Coun­cil in­terns shine hopeful light on city youths

The Washington Times Daily - - Metro - DEB­O­RAH SIM­MONS

Eigh­teen years ago, when it had be­come clear that D.C. Public Schools was well on its way to­ward fail­ing an­other gen­er­a­tion of chil­dren, mem­bers of the 2012 class were but a vague gleam in their par­ents’ eyes.

To­day, as of­fi­cials pon­der such ques­tions as what works and what’s next on the ed­u­ca­tion-re­form front, the true an­swers are sit­ting right un­der their noses.

All of­fi­cials need to do is look at the stu­dents par­tic­i­pat­ing in the D.C. Coun­cil’s Youth In­tern­ship Pro­gram, which al­lows ju­niors and se­niors to get a bird’seye view of how their gov­ern­ment works, fully en­gage their gov­ern­ment lead­ers, of­fer ideas and de­cide whether city lead­ers are in­deed look­ing out for their best in­ter­ests.

These teens share much in com­mon, as most of those I sat down with at­tend public char­ter schools or mag­net schools, ed­u­ca­tional in­sti­tu­tions that, for the most part, are de­cid­edly at arm’s length from the DCPS.

In­quis­i­tive, highly mo­ti­vated and aca­dem­i­cally fo­cused, they are de­ter­mined to ful­fill their own dreams, and by ex­ten­sion their par­ents’ dreams, of re­ceiv­ing a post-sec­ondary ed­u­ca­tion as they anx­iously await let­ters of ac­cep­tance from Ivy League uni­ver­si­ties, as well as state schools and his­tor­i­cally black col­leges.

The en­gag­ing Ri­cardo Dupree, who at­tends Washington Math­e­mat­ics Sci­ence Tech­nol­ogy Public Char­ter High School, ap­plied to Prince­ton and sev­eral black schools in­clud­ing More­house, an all-men’s col­lege in At­lanta. He also ap­plied to Emory in At­lanta, a school with alumni in­clud­ing for­mer House Speaker Newt Gin­grich and Lee Hong-koo, for­mer South Korean prime min­is­ter.

Ri­cardo hopes to ma­jor in ac­count­ing and busi­ness ad­min­is­tra­tion and po­si­tion him­self to be­come a fa­mous en­tre­pre­neur or For­tune 500 ex­ec­u­tive. “It’s the math and tech­nol­ogy that I like best,” he said. Honor Wil­liams has cast her sights upon ivory tow­ers in the North­east and can­not wait to hear back from Dart­mouth, Har­vard and Columbia. She wants to fo­cus on law and po­lit­i­cal sci­ence. She, too, has ap­pli­ca­tions at his­tor­i­cally black schools. And, like the other in­terns, she vol­un­teers be­cause she “likes to be in­volved” and “be con­nected.”

Imag­ine, if you will, this pe­tite teen, who at­tends the School With­out Walls and vol­un­teers at Martha’s Ta­ble, as a fully grown woman, her un­flap­pable de­meanor in a judge’s robe perched on the bench.

As young­sters in grade school, most of the in­terns at­tended reg­u­lar el­e­men­tary schools un­til their par­ents saw some­thing in them and even­tu­ally took ad­van­tage of the broad op­tions that char­ter and mag­net school­ing pro­vides.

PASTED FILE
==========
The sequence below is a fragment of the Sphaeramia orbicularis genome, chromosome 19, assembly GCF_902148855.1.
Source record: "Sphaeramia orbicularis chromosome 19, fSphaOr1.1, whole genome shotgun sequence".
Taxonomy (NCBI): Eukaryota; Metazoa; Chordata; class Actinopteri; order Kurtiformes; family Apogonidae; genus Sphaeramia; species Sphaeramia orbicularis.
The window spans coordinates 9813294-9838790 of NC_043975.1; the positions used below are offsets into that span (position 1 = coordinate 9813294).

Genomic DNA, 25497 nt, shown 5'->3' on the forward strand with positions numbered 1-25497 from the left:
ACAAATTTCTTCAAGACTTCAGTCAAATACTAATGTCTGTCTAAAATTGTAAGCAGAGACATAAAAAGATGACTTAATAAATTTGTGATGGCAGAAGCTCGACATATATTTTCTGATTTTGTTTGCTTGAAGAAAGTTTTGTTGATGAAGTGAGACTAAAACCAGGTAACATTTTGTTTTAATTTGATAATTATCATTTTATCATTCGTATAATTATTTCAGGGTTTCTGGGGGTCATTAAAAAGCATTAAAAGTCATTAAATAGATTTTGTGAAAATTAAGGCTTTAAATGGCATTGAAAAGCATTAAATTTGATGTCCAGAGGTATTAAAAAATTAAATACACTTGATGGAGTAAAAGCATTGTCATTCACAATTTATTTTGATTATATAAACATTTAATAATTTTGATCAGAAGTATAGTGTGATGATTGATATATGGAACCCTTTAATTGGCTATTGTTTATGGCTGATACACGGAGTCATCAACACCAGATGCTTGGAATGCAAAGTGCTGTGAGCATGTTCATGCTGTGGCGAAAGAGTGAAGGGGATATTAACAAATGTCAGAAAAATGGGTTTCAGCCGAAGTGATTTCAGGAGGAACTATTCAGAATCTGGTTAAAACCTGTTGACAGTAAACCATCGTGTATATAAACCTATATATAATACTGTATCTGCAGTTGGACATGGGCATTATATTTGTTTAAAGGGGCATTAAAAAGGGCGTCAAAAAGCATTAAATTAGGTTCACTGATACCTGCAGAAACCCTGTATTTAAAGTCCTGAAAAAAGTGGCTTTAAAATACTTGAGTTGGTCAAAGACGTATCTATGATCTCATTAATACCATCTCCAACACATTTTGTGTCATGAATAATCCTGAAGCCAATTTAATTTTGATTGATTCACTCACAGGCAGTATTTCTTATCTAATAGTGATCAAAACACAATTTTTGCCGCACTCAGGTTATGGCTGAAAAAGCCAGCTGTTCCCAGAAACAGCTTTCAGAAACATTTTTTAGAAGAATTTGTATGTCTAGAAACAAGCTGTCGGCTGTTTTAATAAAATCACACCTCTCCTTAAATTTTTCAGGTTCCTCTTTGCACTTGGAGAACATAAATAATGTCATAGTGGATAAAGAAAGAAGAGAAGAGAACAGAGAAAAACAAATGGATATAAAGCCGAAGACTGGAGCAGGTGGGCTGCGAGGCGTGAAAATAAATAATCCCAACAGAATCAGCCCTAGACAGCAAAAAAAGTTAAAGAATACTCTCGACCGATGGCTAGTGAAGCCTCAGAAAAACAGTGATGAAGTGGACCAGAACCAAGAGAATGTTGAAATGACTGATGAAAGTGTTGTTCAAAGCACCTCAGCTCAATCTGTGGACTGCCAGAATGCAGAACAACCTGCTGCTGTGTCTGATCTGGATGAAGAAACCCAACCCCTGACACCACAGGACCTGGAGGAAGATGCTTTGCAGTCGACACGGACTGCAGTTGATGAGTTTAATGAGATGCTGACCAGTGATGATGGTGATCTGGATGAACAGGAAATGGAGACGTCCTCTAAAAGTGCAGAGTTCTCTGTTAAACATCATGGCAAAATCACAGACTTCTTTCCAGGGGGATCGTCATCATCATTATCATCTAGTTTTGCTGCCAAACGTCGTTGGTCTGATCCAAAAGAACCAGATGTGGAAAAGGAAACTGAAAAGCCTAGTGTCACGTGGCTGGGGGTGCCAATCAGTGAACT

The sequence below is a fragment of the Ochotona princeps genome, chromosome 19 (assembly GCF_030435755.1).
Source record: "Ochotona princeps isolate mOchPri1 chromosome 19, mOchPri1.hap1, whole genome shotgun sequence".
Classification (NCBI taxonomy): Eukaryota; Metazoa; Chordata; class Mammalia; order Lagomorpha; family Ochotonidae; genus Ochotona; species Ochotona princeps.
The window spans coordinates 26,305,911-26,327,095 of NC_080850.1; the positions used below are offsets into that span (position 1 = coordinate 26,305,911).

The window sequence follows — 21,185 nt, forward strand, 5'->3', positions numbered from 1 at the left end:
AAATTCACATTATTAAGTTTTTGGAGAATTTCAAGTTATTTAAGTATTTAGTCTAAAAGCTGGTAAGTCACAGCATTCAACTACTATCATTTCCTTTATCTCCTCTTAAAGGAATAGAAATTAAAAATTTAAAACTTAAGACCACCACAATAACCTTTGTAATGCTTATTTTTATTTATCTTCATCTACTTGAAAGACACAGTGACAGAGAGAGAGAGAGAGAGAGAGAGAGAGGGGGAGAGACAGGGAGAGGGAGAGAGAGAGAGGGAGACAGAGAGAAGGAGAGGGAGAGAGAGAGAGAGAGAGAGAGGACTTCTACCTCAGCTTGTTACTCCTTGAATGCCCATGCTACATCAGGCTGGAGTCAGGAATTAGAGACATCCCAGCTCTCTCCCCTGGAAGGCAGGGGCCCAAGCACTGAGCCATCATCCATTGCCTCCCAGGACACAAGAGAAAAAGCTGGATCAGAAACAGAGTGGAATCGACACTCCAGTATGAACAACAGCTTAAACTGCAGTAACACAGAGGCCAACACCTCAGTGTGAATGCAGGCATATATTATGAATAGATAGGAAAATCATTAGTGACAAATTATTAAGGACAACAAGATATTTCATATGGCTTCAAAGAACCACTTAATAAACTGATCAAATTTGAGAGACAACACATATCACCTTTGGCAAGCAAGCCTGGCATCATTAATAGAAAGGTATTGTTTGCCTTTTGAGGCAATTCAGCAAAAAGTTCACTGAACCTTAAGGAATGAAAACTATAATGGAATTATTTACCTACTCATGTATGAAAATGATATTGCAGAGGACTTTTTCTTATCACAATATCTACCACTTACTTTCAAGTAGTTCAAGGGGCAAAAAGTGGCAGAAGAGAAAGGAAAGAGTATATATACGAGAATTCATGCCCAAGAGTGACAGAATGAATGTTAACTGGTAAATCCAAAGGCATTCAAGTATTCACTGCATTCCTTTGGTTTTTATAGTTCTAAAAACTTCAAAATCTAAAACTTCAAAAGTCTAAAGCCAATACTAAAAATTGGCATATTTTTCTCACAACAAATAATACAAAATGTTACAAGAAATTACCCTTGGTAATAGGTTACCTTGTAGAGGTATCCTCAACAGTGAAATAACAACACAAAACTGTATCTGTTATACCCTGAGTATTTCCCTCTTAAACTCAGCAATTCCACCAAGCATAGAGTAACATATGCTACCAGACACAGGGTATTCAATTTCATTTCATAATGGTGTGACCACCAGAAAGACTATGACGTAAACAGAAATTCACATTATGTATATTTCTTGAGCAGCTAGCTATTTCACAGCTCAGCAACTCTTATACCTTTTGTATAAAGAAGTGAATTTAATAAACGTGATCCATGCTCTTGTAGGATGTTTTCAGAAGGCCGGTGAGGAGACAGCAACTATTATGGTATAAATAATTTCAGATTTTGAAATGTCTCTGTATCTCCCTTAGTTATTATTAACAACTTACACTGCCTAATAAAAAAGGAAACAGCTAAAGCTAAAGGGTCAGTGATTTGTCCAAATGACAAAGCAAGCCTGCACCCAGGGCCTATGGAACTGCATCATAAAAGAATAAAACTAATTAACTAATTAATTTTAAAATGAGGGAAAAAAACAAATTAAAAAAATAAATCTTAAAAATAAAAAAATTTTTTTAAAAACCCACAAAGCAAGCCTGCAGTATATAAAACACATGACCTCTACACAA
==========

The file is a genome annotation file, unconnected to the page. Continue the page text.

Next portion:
Yet even those in­terns who at­tend tra­di­tional D.C. schools are an ex­cep­tion to pop­u­larly held views.

Shanta Wil­son, for ex­am­ple, at­tends H.D. Wood­son in far North­east, where vi­o­lence, low test scores, job­less­ness and a wel­fare state of mind are daily re­minders that school re­form has yet to cross the Ana­cos­tia River.

When I met Shanta a cou­ple of weeks ago, she was in­tern­ing in the of­fice of Coun­cil Chair­man Kwame R. Brown along­side Imani Humphries, who at­tends Woodrow Wil­son, the only tra­di­tional high school in North­west.

As I hap­pened into the chair­man’s of­fice, Imani and Shanta greeted me with smiles, cour­tesy and key in­for­ma­tion with­out any prompt­ing.

Their pro­fes­sion­al­ism was hardly shock­ing, but what I later learned was truly re­veal­ing of their char­ac­ter.

Both girls were sup­posed to be off the day of my visit, but they vol­un­teered to work be­cause school was closed.

These young peo­ple, fu­ture pro­fes­sion­als in train­ing, don’t need the mayor, coun­cil or school of­fi­cials teth­er­ing their hands or those of their teach­ers or par­ents to laws, rules or re­stric­tions that would place a noose around their necks. These se­niors and ris­ing se­niors, who an­swered in a cho­rus of “yes” when asked if they want to go away to col­lege, are the first gen­er­a­tion to ben­e­fit from the D.C. school­re­form seeds that were planted in the 1990s.

Ev­ery time D.C. of­fi­cials want to know what works and what should be the next steps in ed­u­ca­tion re­form, they should turn to Ri­cardo, Shanta, Honor and Imani, and the other 2012 in­terns.

The chances that all or any of them will be­come as renowned as Michelle Obama (Prince­ton) is slim, to be sure. But one thing is cer­tain: The hands-off ap­proach to school re­form works for chil­dren.

This week, as the Gray ad­min­is­tra­tion and the coun­cil con­tinue to search for clues to pos­i­tive ed­u­ca­tional out­comes, they re­ally don’t have to look too far.

Hey, they don’t even have to leave city hall, where the in­terns aid law­mak­ers and their staff, learn what makes gov­ern­ment tick, and are gin­ning up their own per­spec­tives on the rules of public dis­course.

If ed­u­ca­tion truly is the next em­bat­tled fron­tier in the realm of civil rights, D.C. lead­ers would be wise to do right by the cur­rent and next gen­er­a­tion.

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